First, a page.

Discrimination of host sex by a haematophagous ectoparasite Academic Article uri icon

abstract

  • Sex biases in parasite infestation are known for various host–parasite systems. In most cases, males of higher vertebrates are infested by more parasites than females. The mechanisms behind male-biased infestation may include not only more opportunities for males to encounter parasites and/or better performance of a parasite in male hosts but also active selection of these hosts by a parasite. To test this hypothesis, we studied behavioural responses of the flea Xenopsylla ramesis to males and females of its common rodent host Meriones crassus in Y-maze trials. We asked whether an individual flea is able to discriminate between male and female hosts and choose a male host, and whether previous experience of the fleas (never fed, fed once on a male host, fed once on a female host) affects the choice. Among 385 fleas, 62% made a choice. In general, proportions of female fleas making or not making a choice of a rodent did not differ significantly, whereas the majority of male fleas chose a rodent. Latency of rodent choice was similar between male and female fleas, but was strongly affected by experience: fleas that previously fed on a male rodent or were never fed made their choices significantly faster than fleas previously fed on a female rodent. Among fleas that made a choice, selection of a male versus a female rodent depended on flea sex only. Male fleas chose randomly between a male and a female rodent, whereas female fleas chose a male rodent significantly more often than a female rodent. Our results suggest that male-biased flea infestation may involve active choices of male hosts by fleas.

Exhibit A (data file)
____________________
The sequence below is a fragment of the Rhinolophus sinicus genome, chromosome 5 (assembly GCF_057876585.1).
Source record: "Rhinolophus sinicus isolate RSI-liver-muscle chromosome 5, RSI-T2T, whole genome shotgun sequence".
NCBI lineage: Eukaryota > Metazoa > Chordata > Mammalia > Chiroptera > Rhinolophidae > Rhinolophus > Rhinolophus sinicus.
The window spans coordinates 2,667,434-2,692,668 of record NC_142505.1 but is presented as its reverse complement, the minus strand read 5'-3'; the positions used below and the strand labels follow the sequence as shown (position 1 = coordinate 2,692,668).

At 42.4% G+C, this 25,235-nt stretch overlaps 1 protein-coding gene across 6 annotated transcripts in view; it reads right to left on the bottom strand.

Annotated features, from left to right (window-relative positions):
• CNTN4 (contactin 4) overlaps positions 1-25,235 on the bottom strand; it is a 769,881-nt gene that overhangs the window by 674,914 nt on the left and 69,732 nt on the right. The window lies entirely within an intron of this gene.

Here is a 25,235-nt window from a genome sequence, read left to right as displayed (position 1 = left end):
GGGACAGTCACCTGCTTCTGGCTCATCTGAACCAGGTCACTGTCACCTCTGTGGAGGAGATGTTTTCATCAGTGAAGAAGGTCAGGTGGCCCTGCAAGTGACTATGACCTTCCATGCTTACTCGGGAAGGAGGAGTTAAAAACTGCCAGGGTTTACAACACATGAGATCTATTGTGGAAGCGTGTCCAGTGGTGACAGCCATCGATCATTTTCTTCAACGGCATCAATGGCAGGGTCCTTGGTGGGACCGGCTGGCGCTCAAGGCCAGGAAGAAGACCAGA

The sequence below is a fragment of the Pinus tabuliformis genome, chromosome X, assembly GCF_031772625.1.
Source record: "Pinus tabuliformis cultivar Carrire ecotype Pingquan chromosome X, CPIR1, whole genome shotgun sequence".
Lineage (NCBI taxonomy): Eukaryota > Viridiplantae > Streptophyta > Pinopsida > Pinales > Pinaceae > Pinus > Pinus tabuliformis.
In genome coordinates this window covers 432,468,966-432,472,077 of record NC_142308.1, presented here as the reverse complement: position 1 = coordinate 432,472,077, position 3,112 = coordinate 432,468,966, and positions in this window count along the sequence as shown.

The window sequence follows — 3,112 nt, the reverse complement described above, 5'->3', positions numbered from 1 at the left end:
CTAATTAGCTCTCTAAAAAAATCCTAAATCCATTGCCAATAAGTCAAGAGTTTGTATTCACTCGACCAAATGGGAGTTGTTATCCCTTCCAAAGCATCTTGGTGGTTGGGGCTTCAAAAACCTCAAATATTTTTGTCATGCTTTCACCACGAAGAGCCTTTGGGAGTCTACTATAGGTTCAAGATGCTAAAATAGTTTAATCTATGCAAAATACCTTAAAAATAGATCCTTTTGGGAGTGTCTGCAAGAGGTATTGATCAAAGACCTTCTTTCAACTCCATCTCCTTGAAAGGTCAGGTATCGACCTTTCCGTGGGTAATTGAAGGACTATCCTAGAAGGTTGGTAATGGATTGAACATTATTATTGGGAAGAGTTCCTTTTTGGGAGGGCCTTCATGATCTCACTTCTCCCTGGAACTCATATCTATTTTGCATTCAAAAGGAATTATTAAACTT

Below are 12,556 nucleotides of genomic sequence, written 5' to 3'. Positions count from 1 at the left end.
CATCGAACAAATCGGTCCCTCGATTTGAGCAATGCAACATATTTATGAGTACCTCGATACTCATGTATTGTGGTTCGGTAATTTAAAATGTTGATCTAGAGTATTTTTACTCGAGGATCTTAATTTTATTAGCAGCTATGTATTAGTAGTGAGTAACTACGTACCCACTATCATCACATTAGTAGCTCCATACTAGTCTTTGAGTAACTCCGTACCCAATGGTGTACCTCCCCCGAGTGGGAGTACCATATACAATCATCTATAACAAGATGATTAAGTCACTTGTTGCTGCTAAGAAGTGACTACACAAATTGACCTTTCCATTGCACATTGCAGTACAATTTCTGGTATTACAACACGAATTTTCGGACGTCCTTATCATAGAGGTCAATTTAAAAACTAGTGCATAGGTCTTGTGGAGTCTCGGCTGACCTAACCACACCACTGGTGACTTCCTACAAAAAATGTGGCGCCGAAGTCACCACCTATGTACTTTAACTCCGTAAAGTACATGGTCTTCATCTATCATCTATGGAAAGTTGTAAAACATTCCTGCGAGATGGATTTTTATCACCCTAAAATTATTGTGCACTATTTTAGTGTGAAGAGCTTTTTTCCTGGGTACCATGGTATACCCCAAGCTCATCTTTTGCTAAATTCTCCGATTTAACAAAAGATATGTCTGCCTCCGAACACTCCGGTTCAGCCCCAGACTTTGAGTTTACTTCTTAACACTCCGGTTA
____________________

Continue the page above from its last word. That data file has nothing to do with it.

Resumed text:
publication date

  • January 1, 2011